Most of us have heard of plants like the Venus flytrap and the pitcher plant, which eat meat, even if we've never seen one. But did you know that there are mushrooms that also eat meat?
The oyster mushroom is one such mushroom. It grows on dead trees. Like other mushrooms, the main part of the oyster mushroom is made up of nearly invisible filaments that grow out of sight in the decaying wood. When the mushroom is ready to reproduce, it grows a large short-but-thick stalk with a typical mushroom cap at the top.
Many creatures, including nematode worms, call the decaying wood home. And nematodes are what the oyster mushroom eats to supplement its diet. There is very little available nitrogen in the dead wood where the mushroom grows, and nematodes provide needed nitrogen. When a nematode encounters one of the filaments of the oyster mushroom, it is likely to be immobilized by a droplet of poison. Once immobilized, the mushroom quickly grows new filaments to the nematode so that it can be digested.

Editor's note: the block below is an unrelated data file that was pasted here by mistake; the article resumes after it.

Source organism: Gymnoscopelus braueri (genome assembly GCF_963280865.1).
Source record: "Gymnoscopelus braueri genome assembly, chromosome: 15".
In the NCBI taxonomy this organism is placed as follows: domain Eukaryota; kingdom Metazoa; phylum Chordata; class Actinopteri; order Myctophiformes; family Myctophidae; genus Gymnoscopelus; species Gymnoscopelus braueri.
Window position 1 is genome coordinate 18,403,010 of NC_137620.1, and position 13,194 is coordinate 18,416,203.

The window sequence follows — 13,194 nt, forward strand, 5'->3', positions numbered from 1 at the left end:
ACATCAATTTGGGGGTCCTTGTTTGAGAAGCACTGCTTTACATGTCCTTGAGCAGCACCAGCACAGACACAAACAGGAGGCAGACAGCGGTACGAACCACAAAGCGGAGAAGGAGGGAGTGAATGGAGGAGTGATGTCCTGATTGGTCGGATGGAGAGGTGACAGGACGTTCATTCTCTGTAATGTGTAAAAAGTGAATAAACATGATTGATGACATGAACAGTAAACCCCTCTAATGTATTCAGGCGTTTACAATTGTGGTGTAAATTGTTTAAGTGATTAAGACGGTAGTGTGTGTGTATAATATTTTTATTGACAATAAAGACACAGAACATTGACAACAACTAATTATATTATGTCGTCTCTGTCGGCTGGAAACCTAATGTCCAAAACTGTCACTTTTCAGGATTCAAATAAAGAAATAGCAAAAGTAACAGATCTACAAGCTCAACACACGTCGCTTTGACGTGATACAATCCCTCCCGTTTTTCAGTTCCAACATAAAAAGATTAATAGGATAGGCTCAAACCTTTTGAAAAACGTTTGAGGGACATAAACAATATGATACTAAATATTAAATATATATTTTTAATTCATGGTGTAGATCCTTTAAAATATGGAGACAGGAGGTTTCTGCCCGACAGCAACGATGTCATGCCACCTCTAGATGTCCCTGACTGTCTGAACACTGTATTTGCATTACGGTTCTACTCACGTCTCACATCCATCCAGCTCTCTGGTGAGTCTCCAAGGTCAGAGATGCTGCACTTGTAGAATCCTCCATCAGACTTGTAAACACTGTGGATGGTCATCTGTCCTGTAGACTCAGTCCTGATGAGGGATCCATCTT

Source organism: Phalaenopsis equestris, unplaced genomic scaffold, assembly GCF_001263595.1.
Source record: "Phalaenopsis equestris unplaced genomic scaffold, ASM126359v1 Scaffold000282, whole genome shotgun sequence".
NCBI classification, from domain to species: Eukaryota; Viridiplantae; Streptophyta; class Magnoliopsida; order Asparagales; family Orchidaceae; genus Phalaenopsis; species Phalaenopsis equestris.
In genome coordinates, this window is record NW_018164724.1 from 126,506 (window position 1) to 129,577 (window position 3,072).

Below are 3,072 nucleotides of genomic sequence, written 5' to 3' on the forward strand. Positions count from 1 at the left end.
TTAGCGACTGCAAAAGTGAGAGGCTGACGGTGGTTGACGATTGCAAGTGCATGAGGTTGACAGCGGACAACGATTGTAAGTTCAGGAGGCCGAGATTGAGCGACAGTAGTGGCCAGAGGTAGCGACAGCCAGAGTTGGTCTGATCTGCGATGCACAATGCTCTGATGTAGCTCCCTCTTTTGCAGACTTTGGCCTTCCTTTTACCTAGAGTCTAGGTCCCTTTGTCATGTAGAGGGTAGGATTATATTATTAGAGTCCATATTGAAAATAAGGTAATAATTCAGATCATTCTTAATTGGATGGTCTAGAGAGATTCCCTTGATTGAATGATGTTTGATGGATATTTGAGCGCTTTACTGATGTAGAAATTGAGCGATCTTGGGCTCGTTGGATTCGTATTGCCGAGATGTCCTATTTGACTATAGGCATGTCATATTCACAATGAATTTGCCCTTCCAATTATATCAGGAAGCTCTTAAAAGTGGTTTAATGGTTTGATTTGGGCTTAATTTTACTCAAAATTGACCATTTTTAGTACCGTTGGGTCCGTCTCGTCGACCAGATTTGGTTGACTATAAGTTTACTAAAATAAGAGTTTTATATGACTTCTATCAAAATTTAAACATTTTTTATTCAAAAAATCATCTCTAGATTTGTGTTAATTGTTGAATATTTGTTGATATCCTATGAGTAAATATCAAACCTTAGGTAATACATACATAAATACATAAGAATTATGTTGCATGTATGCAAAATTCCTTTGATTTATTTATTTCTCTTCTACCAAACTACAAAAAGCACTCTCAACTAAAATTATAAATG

Mushrooms and other types of fungus play an important role in recycling dead wood and other materials for use by other living things. And like other living things, they require nitrogen in order to live and grow. But decaying wood is particularly poor in nitrogen. So God gave nematodes the task of bringing nitrogen into this nitrogen-poor environment so that the materials in wood could be recycled. How wise our Creator is!